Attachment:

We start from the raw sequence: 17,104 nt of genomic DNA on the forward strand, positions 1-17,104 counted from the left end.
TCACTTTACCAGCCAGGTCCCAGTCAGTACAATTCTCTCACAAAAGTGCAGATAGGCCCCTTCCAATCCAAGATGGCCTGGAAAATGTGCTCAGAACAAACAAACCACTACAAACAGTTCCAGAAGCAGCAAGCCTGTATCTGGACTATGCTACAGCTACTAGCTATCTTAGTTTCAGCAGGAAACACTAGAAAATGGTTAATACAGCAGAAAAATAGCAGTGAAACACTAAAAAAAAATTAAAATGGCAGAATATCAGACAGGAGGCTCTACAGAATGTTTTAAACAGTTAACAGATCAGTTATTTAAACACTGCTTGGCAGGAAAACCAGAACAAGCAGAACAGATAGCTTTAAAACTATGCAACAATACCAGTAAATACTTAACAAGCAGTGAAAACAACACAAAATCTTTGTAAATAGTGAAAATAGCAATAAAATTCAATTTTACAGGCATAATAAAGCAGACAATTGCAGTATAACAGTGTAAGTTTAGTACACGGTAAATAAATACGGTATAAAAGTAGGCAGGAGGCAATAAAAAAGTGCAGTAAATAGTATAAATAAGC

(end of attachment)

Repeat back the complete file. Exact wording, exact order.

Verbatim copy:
We start from the raw sequence: 17,104 nt of genomic DNA on the forward strand, positions 1-17,104 counted from the left end.
TCACTTTACCAGCCAGGTCCCAGTCAGTACAATTCTCTCACAAAAGTGCAGATAGGCCCCTTCCAATCCAAGATGGCCTGGAAAATGTGCTCAGAACAAACAAACCACTACAAACAGTTCCAGAAGCAGCAAGCCTGTATCTGGACTATGCTACAGCTACTAGCTATCTTAGTTTCAGCAGGAAACACTAGAAAATGGTTAATACAGCAGAAAAATAGCAGTGAAACACTAAAAAAAAATTAAAATGGCAGAATATCAGACAGGAGGCTCTACAGAATGTTTTAAACAGTTAACAGATCAGTTATTTAAACACTGCTTGGCAGGAAAACCAGAACAAGCAGAACAGATAGCTTTAAAACTATGCAACAATACCAGTAAATACTTAACAAGCAGTGAAAACAACACAAAATCTTTGTAAATAGTGAAAATAGCAATAAAATTCAATTTTACAGGCATAATAAAGCAGACAATTGCAGTATAACAGTGTAAGTTTAGTACACGGTAAATAAATACGGTATAAAAGTAGGCAGGAGGCAATAAAAAAGTGCAGTAAATAGTATAAATAAGC